Does selling alcohol at games reduce student binge drinking?

March 1, 2019

Rutgers University announced on Feb. 20 that this fall it will join four Big Ten schools that already offer alcohol sales at football games. Rutgers is expanding beer and wine sales at football games (it has been selling at a premium seating section of the issue), but will also offer acohol sales at basketball, soccer, baseball and softball games. The Scarlet Knights are joining a number of college athletic departments that offer alcohol to general specators at their venues.

During this past football season, according to an article on NJ.com, 51 of the 129 Division I Football Bowl Subdivision programs sold alcohol in general-seating areas of their football stadium.

One of the factors for the growth is that schools have reported a decrease in alcohol-related incidents because of the controlled atmosphere for alcohol use. 

Should college athletic departments consider adding alcohol sales to general spectators, as a way to curb binge drinking at games?

Ohio State began selling beer to general spectators at home football games during the 2016 season. An article on thelantern.com stated: In the Buckeyes’ seven home games last season, University Police — in collaboration with the Ohio Investigative Unit, Columbus Division of Police, Ohio State Highway Patrol and the Franklin County Sheriff’s Office — responded to 61 total incidents, compared to 175 in 2015 and 269 total incidents in 2014, based on records obtained by The Lantern.”

According to a 2017 article on Philly.com, the University of West Virginia “reported a 30 percent decrease in alcohol-related offenses since it started selling beer,” which begain in 2011. In 2015, an article on WTAE's (Pittsburgh) website said binge drinking at West Virginia University football games has been reduced significantly due to the selling of beer at games, with a two-beer maximum is placed on each purchase and sales not allowed in the fourth quarter, and buyers are always carded to show they are of legal drinking age.

An article on CenterAddiction feels the policies that West Virginia and other college athletic departments have implemented around drinking at football games are the greatest factors in reducing binge-drinking:

“This decrease in drinking-related incidents at West Virginia is more a result of particular safety policies that West Virginia University put in place than the effect of selling beer at the stadium...It appears these policies are giving the school more control over how much alcohol fans are consuming, and in turn, curbing binge drinking.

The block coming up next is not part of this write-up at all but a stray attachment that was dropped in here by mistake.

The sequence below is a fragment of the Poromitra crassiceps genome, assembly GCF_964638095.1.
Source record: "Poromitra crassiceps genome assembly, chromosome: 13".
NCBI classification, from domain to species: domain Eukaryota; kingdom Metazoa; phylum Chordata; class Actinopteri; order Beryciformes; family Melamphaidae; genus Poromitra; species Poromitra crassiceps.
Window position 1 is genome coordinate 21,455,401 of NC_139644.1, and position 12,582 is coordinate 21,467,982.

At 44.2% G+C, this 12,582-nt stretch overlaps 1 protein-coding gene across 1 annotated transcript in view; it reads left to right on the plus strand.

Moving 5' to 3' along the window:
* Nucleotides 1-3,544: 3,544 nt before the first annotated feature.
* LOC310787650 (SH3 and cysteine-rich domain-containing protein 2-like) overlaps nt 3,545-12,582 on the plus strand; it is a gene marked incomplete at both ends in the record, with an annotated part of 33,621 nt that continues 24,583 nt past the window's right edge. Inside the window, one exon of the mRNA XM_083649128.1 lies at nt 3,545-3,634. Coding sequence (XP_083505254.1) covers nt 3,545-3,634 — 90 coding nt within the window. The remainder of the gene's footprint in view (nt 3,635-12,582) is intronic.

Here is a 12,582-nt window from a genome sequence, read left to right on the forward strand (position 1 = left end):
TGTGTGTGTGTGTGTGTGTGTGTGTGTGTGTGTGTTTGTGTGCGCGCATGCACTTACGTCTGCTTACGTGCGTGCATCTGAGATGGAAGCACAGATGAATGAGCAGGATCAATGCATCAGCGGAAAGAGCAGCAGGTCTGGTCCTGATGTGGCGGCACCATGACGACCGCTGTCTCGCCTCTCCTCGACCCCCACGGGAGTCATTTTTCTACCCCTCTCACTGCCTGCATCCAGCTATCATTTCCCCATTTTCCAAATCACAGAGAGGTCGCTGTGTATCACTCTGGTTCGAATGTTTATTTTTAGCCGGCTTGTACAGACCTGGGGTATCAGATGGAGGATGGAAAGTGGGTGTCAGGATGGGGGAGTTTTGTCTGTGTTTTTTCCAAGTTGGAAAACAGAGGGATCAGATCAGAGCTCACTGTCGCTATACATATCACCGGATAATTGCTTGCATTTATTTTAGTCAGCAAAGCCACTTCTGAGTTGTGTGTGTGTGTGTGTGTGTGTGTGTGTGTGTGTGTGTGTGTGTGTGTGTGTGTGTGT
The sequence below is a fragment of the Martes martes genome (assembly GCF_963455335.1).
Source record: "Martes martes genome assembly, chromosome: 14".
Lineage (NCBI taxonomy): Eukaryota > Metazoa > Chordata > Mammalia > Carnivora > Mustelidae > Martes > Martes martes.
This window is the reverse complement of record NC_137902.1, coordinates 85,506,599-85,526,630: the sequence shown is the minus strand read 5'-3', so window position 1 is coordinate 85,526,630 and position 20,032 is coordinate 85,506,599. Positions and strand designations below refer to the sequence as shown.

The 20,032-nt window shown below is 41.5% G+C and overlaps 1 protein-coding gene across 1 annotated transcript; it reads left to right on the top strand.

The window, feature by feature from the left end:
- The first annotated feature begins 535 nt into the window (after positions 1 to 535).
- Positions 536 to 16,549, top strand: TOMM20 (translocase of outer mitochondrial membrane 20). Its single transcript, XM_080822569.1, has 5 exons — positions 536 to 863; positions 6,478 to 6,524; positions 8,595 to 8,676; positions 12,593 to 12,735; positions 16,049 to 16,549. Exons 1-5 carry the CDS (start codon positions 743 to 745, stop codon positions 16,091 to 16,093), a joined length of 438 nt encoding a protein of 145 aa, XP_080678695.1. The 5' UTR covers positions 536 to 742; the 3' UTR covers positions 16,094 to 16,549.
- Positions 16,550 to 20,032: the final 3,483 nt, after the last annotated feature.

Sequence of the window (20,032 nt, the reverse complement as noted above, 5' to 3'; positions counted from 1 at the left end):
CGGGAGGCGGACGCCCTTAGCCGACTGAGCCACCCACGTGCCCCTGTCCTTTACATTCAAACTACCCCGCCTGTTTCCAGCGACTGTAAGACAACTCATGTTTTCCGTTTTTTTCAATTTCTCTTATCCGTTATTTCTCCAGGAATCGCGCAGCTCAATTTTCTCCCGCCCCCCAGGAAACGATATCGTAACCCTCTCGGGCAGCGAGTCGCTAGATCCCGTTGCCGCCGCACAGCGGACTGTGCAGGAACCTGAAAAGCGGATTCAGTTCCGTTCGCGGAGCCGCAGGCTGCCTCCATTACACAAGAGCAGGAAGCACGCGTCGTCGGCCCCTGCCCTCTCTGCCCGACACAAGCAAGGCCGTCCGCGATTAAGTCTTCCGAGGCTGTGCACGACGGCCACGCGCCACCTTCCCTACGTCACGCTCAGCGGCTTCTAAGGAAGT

“According to the NIAAA, it’s necessary for college presidents and school administrators to create and endorse appropriate, research-based strategies to limit college drinking. Student health rather than school finances should drive colleges' alcohol-related policies. In the case of West Virginia University, it doesn’t appear that the school’s sale of alcohol was what ultimately prevented binge drinking. Instead, it was pragmatic procedures emphasizing control, monitoring, and harm reduction that helped reduce the risks of student drinking – the kind that should be implemented whenever a university allows alcohol at any event where students of varying ages may be present.”

Toben Nelson, an associate professor at the University of Minnesota School of Public Health who has studied the connections between alcohol and sports, said in the article on Philly.com that no one can yet make a connection between beer sales and better behavior.

"Our game-day police regularly round up people who are intoxicated," Nelson said in the article. "How much that's influenced by selling in the stadium is hard to say. They'd argue their sales aren't the source of the problem. But I'd argue that it's contributed to a normalizing of alcohol. When everybody is drinking a little, the extremes get more extreme."

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